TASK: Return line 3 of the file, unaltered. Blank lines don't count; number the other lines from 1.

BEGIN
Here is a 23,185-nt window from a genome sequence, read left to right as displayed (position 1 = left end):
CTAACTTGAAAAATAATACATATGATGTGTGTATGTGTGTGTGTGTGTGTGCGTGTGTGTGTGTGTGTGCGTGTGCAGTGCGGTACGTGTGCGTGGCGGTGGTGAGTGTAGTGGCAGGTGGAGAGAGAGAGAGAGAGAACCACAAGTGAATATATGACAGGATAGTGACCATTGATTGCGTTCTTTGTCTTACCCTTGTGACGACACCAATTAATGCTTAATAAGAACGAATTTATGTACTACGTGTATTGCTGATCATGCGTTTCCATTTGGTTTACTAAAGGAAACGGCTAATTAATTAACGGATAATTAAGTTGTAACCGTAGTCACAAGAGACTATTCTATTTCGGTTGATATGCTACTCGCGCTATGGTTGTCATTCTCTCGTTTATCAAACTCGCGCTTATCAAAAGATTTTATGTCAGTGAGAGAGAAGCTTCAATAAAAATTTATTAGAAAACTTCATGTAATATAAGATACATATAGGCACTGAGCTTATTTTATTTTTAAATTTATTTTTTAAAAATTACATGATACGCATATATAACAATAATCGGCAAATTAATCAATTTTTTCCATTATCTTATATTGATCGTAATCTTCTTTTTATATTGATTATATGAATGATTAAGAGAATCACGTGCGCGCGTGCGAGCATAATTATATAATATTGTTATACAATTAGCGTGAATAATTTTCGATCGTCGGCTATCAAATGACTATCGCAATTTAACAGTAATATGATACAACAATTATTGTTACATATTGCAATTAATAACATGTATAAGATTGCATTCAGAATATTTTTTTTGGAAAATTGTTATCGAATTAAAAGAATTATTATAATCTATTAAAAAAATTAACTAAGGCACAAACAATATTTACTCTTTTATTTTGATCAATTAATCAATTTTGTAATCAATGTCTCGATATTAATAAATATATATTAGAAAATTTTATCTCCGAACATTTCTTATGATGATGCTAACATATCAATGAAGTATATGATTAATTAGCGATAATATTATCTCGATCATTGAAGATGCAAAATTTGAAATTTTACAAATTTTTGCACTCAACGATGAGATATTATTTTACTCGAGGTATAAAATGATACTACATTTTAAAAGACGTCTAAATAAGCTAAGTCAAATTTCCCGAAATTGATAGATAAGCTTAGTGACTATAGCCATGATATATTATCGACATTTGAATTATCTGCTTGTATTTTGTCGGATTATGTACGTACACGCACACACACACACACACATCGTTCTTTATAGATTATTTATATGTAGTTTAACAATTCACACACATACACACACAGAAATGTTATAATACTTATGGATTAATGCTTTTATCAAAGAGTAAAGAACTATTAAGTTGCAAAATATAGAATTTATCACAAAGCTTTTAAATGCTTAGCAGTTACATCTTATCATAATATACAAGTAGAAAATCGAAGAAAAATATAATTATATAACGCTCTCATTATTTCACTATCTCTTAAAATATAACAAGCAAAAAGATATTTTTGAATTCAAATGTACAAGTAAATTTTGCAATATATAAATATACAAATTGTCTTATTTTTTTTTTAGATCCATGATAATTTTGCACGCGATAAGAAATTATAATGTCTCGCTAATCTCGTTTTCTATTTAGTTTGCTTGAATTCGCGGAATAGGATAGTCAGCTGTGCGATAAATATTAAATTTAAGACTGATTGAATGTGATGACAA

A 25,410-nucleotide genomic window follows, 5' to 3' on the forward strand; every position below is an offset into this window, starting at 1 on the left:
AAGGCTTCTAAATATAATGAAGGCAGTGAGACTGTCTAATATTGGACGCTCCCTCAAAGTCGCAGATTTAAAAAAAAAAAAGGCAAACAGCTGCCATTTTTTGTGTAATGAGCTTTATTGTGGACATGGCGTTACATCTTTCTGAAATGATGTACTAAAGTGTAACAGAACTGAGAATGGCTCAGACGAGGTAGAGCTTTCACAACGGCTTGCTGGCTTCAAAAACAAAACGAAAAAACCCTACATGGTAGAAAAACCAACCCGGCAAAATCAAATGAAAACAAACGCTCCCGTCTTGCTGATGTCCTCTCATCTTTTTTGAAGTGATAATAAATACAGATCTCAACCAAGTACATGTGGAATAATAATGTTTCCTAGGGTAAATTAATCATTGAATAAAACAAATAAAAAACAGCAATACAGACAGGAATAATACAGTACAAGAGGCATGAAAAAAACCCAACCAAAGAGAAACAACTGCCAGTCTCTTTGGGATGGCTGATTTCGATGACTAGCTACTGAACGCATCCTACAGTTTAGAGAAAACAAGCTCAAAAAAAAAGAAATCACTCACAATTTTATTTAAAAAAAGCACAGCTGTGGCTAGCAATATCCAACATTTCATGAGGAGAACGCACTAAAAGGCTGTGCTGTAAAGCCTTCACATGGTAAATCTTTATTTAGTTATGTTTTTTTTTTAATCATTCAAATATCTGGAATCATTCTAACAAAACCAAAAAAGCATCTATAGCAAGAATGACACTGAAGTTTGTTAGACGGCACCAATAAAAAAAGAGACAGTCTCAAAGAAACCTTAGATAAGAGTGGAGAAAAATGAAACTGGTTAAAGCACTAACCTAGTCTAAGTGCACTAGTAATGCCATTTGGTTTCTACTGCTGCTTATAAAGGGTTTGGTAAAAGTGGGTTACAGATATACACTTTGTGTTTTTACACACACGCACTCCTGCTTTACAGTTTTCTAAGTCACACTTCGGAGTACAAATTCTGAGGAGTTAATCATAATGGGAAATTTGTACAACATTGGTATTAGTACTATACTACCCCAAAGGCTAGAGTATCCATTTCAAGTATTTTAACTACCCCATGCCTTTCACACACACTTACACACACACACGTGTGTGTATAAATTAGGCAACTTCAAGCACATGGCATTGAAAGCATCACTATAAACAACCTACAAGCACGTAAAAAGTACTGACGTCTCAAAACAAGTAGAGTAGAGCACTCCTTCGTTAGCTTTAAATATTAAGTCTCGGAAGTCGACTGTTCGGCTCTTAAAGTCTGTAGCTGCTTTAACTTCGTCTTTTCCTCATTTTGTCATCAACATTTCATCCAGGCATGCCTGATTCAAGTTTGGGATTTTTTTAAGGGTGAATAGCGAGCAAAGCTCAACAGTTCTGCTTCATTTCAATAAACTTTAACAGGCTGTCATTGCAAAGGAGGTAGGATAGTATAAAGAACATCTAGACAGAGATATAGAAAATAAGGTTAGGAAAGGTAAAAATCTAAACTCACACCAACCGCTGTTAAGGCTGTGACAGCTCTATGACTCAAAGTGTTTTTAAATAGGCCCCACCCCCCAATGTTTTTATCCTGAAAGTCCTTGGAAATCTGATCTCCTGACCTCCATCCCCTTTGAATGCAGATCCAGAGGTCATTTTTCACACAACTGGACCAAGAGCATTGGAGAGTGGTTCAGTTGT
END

A 25,410-nucleotide genomic window follows, 5' to 3' on the forward strand; every position below is an offset into this window, starting at 1 on the left: